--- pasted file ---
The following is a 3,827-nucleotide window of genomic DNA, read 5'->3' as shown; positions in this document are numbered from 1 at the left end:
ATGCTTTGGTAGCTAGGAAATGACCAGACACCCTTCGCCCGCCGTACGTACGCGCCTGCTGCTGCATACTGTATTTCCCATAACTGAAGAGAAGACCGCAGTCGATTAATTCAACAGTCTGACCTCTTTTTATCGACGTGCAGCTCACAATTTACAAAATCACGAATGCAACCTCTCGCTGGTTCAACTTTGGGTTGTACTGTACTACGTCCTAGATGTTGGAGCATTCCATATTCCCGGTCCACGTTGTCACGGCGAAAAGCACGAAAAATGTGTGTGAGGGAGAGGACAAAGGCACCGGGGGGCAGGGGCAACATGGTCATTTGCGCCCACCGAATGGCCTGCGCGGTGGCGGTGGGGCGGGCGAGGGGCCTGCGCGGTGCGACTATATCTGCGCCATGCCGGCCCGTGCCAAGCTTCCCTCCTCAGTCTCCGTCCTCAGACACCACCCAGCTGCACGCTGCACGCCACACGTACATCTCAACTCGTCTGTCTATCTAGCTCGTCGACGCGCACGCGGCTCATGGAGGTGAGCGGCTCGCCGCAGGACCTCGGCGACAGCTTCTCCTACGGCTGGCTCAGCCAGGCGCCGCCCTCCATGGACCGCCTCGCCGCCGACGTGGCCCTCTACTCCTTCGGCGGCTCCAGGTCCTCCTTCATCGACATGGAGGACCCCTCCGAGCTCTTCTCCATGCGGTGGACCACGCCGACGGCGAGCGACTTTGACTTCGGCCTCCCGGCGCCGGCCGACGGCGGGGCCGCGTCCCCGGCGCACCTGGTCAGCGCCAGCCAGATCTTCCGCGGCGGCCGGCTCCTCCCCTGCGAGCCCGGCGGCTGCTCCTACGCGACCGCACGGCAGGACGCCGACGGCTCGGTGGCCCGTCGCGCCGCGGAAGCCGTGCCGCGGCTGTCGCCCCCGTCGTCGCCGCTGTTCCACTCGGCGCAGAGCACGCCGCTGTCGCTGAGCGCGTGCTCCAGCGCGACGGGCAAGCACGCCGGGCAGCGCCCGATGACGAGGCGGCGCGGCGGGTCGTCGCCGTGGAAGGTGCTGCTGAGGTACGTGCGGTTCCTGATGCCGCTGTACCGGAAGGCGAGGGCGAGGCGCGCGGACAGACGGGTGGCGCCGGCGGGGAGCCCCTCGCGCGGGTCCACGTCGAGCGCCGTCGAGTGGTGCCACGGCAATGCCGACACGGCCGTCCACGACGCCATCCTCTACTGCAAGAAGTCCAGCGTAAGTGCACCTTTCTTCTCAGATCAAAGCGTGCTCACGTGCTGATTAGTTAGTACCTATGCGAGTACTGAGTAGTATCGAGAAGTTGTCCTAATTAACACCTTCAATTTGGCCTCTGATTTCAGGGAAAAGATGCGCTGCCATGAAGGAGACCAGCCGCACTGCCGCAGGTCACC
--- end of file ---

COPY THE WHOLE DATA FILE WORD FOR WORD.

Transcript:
The following is a 3,827-nucleotide window of genomic DNA, read 5'->3' as shown; positions in this document are numbered from 1 at the left end:
ATGCTTTGGTAGCTAGGAAATGACCAGACACCCTTCGCCCGCCGTACGTACGCGCCTGCTGCTGCATACTGTATTTCCCATAACTGAAGAGAAGACCGCAGTCGATTAATTCAACAGTCTGACCTCTTTTTATCGACGTGCAGCTCACAATTTACAAAATCACGAATGCAACCTCTCGCTGGTTCAACTTTGGGTTGTACTGTACTACGTCCTAGATGTTGGAGCATTCCATATTCCCGGTCCACGTTGTCACGGCGAAAAGCACGAAAAATGTGTGTGAGGGAGAGGACAAAGGCACCGGGGGGCAGGGGCAACATGGTCATTTGCGCCCACCGAATGGCCTGCGCGGTGGCGGTGGGGCGGGCGAGGGGCCTGCGCGGTGCGACTATATCTGCGCCATGCCGGCCCGTGCCAAGCTTCCCTCCTCAGTCTCCGTCCTCAGACACCACCCAGCTGCACGCTGCACGCCACACGTACATCTCAACTCGTCTGTCTATCTAGCTCGTCGACGCGCACGCGGCTCATGGAGGTGAGCGGCTCGCCGCAGGACCTCGGCGACAGCTTCTCCTACGGCTGGCTCAGCCAGGCGCCGCCCTCCATGGACCGCCTCGCCGCCGACGTGGCCCTCTACTCCTTCGGCGGCTCCAGGTCCTCCTTCATCGACATGGAGGACCCCTCCGAGCTCTTCTCCATGCGGTGGACCACGCCGACGGCGAGCGACTTTGACTTCGGCCTCCCGGCGCCGGCCGACGGCGGGGCCGCGTCCCCGGCGCACCTGGTCAGCGCCAGCCAGATCTTCCGCGGCGGCCGGCTCCTCCCCTGCGAGCCCGGCGGCTGCTCCTACGCGACCGCACGGCAGGACGCCGACGGCTCGGTGGCCCGTCGCGCCGCGGAAGCCGTGCCGCGGCTGTCGCCCCCGTCGTCGCCGCTGTTCCACTCGGCGCAGAGCACGCCGCTGTCGCTGAGCGCGTGCTCCAGCGCGACGGGCAAGCACGCCGGGCAGCGCCCGATGACGAGGCGGCGCGGCGGGTCGTCGCCGTGGAAGGTGCTGCTGAGGTACGTGCGGTTCCTGATGCCGCTGTACCGGAAGGCGAGGGCGAGGCGCGCGGACAGACGGGTGGCGCCGGCGGGGAGCCCCTCGCGCGGGTCCACGTCGAGCGCCGTCGAGTGGTGCCACGGCAATGCCGACACGGCCGTCCACGACGCCATCCTCTACTGCAAGAAGTCCAGCGTAAGTGCACCTTTCTTCTCAGATCAAAGCGTGCTCACGTGCTGATTAGTTAGTACCTATGCGAGTACTGAGTAGTATCGAGAAGTTGTCCTAATTAACACCTTCAATTTGGCCTCTGATTTCAGGGAAAAGATGCGCTGCCATGAAGGAGACCAGCCGCACTGCCGCAGGTCACC